The FDA today issued a pair of proposed orders that would increase regulatory oversight of controversial pelvic mesh products, responding to a long-running public uproar about the implants’ potential for harm to women.
If finalized, the orders would bump the surgical mesh, used for transvaginal repair of pelvic organ prolapse, from the lower-risk class II up to class III devices, requiring that manufacturers submit premarket approval applications for evaluation by the FDA. The agency today opened up a 90-day comment period on the proposal.
"The FDA has identified clear risks associated with surgical mesh for the transvaginal repair of pelvic organ prolapse and is now proposing to address those risks for more safe and effective products," FDA medical device deputy director of science and chief scientist Dr. William Maisel said in prepared remarks. "If these proposals are finalized, we will require manufacturers to provide premarket clinical data to demonstrate a reasonable assurance of safety and effectiveness for surgical mesh used to treat transvaginal POP repair."
The FDA proposal comes in response to years of concerns about pelvic mesh, culminating with a recent call for the resignation of Johnson & Johnson (NYSE:JNJ) CEO Alex Gorsky. A consumer advocacy group called the Corporate Action Network launched a "Johnson & Johnson Hurts Women" initiative, buying internet ads, distributing videos and coordinating efforts in a comprehensive public campaign to take Johnson & Johnson to task.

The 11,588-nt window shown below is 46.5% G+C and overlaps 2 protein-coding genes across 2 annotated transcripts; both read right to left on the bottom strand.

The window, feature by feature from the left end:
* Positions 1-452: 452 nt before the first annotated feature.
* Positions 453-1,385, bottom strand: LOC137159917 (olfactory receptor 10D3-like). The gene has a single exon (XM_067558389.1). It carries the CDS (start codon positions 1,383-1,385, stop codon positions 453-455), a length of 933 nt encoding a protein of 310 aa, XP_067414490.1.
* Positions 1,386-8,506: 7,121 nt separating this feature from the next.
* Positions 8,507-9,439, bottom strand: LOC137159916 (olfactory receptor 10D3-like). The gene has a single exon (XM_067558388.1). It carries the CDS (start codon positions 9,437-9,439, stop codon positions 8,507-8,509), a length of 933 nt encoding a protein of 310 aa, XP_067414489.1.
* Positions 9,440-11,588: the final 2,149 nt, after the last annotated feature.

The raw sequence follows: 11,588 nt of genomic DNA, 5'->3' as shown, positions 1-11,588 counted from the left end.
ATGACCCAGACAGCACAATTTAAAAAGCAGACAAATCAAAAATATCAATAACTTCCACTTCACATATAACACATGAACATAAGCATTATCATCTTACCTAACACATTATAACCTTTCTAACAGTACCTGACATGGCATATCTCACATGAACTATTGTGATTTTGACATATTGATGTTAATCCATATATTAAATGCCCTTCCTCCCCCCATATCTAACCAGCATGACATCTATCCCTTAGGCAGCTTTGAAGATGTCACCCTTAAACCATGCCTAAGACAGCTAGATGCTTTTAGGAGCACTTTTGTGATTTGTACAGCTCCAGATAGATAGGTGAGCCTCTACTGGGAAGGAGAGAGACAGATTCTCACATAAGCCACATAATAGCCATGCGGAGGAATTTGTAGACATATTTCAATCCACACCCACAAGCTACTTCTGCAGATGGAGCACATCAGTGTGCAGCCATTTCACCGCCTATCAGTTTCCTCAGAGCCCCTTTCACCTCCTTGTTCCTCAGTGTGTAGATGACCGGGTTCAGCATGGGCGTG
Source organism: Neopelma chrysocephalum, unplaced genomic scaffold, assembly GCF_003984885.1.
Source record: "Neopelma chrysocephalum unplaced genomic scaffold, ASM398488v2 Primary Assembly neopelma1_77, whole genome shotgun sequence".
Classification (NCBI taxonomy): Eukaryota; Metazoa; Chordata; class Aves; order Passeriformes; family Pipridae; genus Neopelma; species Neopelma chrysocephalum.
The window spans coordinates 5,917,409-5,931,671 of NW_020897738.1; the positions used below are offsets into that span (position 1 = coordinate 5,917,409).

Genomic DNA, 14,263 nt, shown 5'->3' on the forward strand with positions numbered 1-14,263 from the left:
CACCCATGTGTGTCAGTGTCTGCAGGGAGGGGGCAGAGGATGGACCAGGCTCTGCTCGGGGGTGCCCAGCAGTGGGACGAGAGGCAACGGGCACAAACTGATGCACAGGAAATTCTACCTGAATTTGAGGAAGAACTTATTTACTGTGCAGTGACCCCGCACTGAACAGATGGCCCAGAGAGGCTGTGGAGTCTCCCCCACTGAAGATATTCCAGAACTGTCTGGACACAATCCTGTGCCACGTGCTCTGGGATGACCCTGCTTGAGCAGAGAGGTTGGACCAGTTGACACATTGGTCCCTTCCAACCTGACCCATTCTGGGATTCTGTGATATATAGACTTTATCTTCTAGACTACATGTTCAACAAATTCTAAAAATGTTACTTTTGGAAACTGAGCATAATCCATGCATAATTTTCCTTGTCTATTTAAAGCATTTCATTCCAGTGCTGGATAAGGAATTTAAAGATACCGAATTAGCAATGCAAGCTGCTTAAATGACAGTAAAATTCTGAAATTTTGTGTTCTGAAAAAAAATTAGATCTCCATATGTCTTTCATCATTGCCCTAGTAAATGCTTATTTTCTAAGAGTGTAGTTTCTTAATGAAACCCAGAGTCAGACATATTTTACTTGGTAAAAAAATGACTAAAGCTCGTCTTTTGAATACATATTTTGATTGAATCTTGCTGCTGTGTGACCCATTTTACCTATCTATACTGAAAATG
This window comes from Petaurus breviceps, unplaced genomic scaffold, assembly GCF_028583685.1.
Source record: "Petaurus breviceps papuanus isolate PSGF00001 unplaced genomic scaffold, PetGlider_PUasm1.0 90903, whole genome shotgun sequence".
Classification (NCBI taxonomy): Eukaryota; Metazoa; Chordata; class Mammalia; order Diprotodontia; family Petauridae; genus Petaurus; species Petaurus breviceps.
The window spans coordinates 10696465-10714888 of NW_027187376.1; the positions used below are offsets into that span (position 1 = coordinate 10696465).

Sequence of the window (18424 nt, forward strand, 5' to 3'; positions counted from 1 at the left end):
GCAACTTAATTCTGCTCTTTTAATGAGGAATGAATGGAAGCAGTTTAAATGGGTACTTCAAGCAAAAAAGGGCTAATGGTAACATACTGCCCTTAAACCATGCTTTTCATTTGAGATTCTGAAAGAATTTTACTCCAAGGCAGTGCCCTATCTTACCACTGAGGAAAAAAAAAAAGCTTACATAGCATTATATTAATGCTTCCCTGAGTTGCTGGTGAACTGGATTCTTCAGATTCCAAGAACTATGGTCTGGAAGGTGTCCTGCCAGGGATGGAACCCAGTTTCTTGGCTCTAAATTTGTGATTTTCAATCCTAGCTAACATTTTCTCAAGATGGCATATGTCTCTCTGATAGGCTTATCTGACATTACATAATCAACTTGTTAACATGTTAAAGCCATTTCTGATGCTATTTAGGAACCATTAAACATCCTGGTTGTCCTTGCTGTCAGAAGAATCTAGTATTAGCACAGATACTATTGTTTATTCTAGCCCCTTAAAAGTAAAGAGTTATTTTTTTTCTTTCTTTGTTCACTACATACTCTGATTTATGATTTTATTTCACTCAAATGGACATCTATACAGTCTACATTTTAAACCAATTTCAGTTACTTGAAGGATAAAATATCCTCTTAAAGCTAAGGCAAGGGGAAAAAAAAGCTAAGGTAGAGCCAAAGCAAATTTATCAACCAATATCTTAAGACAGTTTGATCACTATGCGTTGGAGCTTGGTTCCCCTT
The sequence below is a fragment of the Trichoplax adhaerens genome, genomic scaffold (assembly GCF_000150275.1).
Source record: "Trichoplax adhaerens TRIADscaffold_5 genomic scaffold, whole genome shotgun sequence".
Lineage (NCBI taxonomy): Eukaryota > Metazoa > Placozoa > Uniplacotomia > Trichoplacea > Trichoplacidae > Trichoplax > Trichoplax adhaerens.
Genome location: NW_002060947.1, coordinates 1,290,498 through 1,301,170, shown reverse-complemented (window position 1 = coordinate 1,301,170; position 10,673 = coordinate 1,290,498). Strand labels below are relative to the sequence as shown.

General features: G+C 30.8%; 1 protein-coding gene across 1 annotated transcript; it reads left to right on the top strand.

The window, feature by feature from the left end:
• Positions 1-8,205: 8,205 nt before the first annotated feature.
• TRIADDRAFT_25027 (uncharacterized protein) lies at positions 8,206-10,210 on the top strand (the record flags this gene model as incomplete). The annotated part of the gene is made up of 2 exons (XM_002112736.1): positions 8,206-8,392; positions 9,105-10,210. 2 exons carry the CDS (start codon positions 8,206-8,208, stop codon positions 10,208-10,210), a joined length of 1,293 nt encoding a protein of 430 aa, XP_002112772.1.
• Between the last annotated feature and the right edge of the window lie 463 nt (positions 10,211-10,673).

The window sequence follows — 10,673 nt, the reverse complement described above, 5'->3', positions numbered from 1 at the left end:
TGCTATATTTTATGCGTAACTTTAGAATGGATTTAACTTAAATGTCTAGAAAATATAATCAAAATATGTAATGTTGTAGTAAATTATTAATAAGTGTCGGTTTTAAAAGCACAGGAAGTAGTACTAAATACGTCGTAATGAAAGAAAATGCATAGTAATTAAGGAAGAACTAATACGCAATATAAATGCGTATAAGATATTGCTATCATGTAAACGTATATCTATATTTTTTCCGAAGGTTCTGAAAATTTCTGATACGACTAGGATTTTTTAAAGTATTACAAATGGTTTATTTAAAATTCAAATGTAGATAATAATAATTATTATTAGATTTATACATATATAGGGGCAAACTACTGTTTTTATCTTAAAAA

"We are building a movement of activists to ensure that women are properly compensated for their injuries. We are working to put an end to Johnson & Johnson’s continued marketing of dangerous medical devices and continued disregard for health and safety."
Fellow advocacy group Public Citizen has been calling for years for the recall of pelvic mesh devices, citing them as an example of the failure of the FDA’s fast-track 510(k) review pathway.
Pelvic mesh, or POP devices, have been the subject of scrutiny for years. The FDA in 2011 issued safety communications about complications associated with the implants, saying that they may expose patients to unnecessary risk without offering clinical benefit above safer options. The agency’s Obstetrics and Gynecology Devices Panel recommended even then that the devices get high-risk treatment from reviewers. Lawsuits began piling upright away.
In January 2012 the FDA ordered mesh manufacturers to conduct postmarket surveillance studies. Johnson & Johnson’s Ethicon subsidiary, C.R. Bard (NYSE:BCR), Boston Scientific (NYSE:BSX) and American Medical Systems Holdings were among the companies ordered to submit data on their POP implants.